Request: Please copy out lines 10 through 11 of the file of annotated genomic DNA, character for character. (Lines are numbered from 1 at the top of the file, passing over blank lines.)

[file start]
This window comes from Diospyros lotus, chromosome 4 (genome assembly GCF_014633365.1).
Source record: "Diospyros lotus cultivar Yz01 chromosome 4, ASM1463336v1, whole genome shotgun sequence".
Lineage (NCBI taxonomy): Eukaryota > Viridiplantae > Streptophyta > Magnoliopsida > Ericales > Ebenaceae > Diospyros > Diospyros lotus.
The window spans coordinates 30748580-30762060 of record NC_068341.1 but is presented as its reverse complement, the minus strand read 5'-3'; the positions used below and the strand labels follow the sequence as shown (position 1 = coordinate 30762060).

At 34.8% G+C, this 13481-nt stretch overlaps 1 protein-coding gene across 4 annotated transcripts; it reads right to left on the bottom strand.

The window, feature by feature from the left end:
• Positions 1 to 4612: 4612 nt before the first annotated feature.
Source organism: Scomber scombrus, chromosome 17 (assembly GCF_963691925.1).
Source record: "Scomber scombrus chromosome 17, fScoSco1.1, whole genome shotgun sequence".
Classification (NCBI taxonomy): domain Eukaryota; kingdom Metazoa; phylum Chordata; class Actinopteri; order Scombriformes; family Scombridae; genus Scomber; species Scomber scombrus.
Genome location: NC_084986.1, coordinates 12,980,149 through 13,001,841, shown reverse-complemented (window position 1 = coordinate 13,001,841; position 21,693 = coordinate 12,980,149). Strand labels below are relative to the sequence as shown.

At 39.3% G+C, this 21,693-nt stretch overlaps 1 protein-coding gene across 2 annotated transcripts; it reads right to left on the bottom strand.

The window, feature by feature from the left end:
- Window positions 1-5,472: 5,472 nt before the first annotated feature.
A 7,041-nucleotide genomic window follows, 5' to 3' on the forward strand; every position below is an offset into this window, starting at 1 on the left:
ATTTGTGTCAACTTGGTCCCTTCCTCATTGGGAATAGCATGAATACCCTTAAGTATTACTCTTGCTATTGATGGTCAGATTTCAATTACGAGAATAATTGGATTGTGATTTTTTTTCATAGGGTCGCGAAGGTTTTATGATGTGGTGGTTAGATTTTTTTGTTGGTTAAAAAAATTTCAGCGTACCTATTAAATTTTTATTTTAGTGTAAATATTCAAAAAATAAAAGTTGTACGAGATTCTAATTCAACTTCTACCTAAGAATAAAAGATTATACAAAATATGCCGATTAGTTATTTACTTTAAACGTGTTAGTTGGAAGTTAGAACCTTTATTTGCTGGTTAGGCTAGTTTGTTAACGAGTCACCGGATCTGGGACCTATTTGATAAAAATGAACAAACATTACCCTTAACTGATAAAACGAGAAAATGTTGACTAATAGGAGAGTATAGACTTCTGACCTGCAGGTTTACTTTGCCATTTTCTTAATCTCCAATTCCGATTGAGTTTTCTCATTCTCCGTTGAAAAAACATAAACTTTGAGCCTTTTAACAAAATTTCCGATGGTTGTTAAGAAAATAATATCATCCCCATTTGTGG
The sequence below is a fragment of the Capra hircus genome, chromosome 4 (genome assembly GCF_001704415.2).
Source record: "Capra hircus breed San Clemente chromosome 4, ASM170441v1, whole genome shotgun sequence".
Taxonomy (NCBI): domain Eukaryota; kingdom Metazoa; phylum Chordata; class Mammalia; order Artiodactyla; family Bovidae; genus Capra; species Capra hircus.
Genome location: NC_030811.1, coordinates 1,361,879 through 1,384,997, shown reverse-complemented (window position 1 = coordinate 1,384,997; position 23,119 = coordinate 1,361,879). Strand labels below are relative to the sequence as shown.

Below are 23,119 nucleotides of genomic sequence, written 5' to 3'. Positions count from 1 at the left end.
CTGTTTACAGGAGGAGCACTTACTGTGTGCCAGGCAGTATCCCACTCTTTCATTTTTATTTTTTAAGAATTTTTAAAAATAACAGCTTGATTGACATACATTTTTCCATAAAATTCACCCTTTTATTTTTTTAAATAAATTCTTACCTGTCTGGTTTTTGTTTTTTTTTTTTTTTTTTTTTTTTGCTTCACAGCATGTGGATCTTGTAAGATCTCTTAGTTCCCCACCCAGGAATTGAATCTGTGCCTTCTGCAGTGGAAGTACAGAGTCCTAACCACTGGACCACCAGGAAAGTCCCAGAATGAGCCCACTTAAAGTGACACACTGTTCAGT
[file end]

Classification (NCBI taxonomy): domain Eukaryota; kingdom Metazoa; phylum Chordata; class Actinopteri; order Scombriformes; family Scombridae; genus Scomber; species Scomber scombrus.
Genome location: NC_084986.1, coordinates 12,980,149 through 13,001,841, shown reverse-complemented (window position 1 = coordinate 13,001,841; position 21,693 = coordinate 12,980,149). Strand labels below are relative to the sequence as shown.